Concordances are fun!

Everyone who’s ever been serious about Bible study is familiar with concordances. In the days before computer programs that would do searching and concordancing for you, there were massive printed volumes which would show you the occurrence of every word, most with short excerpts of context. Two of the most famous of these, Cruden’s Complete Concordance and Strong’s Exhaustive Concordance, were done completely without the aid of computers, in mind-boggling (and in the case of Mr Cruden, perhaps mind-scrambling!) displays of laborious manual indexing. These days, a few clicks of some buttons will produce all the same results, and even more. As in the case of BibleWorks, Accordance, and other software, one can get complete grammatical breakdowns of the original texts, position parallel texts side by side, and do any number of weird and wonderful searches.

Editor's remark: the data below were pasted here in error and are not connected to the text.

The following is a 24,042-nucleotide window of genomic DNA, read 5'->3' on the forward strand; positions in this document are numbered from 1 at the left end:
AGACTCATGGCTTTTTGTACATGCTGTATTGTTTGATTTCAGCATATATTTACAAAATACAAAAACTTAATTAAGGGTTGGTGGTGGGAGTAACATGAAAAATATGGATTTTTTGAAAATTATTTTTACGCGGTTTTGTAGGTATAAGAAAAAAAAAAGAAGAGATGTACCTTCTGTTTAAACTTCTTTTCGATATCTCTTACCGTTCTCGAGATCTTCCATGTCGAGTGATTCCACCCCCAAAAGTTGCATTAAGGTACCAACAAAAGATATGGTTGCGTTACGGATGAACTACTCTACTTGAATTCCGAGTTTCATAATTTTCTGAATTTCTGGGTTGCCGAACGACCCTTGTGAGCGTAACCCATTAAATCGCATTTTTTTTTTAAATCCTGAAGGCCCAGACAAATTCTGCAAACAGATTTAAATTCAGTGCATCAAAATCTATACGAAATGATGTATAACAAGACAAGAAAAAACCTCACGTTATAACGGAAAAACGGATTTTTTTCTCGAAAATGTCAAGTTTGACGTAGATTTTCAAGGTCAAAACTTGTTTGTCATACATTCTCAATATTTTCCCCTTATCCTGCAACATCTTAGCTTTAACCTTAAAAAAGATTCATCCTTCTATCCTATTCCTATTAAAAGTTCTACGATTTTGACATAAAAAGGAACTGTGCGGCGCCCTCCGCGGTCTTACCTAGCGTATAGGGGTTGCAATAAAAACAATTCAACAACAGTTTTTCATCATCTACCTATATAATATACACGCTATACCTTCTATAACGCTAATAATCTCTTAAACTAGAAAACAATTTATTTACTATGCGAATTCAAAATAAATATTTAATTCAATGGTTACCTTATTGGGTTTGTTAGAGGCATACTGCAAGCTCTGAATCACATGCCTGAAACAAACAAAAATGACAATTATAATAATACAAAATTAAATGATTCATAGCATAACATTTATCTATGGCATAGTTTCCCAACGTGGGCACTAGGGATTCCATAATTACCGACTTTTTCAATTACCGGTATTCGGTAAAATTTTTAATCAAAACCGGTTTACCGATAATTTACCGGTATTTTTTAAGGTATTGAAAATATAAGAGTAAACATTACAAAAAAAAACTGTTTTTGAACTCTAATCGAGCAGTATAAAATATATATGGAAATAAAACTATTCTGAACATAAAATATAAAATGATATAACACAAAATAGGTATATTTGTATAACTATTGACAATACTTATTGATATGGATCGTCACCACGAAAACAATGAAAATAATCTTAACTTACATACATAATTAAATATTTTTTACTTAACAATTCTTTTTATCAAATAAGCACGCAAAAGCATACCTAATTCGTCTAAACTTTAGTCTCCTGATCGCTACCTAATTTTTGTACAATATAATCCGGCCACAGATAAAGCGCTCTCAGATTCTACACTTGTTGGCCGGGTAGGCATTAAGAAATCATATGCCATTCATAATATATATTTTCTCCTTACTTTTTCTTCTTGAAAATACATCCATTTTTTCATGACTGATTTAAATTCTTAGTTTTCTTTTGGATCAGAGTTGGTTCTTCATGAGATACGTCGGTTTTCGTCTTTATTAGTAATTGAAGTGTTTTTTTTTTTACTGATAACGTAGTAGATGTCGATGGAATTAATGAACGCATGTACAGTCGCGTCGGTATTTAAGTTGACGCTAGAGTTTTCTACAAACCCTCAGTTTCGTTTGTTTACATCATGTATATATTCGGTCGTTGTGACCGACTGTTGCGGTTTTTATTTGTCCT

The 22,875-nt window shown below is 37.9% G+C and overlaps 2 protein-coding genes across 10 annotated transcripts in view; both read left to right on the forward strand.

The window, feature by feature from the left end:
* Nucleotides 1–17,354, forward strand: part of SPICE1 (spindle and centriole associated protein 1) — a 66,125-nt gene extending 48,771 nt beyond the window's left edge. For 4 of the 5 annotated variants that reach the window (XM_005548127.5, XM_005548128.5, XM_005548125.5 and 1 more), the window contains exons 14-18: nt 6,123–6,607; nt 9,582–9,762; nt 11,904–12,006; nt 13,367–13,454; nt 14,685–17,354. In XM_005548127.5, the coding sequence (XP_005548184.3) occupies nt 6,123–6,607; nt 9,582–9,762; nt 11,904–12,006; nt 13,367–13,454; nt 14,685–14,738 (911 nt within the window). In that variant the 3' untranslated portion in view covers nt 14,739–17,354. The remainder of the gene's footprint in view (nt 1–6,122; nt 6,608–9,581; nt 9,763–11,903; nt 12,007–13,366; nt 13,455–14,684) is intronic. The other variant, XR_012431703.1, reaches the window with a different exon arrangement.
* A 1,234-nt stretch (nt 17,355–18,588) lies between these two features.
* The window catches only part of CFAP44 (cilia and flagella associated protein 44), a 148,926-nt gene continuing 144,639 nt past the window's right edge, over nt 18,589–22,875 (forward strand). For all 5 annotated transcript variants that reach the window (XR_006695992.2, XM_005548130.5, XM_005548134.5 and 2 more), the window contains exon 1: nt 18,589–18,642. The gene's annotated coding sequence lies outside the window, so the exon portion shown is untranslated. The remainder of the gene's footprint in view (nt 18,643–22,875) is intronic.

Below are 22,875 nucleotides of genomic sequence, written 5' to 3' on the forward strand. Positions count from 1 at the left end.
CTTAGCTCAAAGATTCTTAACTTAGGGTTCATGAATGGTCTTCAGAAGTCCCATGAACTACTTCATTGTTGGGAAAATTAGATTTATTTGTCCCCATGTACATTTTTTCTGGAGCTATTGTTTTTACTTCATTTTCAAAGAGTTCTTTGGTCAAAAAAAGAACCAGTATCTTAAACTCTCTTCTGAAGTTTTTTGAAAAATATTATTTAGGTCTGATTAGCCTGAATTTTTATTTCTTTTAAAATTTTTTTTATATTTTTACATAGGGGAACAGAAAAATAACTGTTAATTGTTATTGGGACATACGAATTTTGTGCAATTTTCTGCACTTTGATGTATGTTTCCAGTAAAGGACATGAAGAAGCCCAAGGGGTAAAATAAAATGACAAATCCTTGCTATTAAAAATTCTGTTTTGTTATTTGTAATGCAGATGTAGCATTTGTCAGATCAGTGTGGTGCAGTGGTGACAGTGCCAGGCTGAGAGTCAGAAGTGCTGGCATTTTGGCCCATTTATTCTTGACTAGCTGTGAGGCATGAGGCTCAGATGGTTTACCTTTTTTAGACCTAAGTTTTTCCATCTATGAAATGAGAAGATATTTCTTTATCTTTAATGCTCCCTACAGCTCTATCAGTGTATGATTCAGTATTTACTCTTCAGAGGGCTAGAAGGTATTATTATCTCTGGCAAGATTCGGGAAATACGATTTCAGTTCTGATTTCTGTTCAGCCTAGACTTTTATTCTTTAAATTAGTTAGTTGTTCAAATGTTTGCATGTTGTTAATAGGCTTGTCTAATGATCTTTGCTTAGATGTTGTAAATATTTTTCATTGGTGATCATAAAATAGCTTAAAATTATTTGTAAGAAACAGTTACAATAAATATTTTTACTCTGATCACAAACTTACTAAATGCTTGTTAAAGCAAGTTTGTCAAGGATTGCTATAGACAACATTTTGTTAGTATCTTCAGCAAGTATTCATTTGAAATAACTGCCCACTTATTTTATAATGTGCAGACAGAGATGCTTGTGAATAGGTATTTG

But there is a certain austere beauty to these massive old volumes, and there is still use for them. Indeed, there are still concordances printed which exceed the possibilities of most of these generic Bible programs, like the magnificent (and now graspingly rare and gaspingly expensive) five-volumed Novae Concordantiae Bibliorum Sacrorum iuxta Vulgatam Versionem critice editam (Stuttgart-Bad Cannstatt: Frommann-Holzboog, 1977) produced by Bonfatius Fischer from the second edition of the handbook text of the Biblia Sacra Vulgata of which he was editor. This one includes variant information from the apparatus, which no other computer program does that I know of. I am the lucky owner of a photocopy of these five volumes.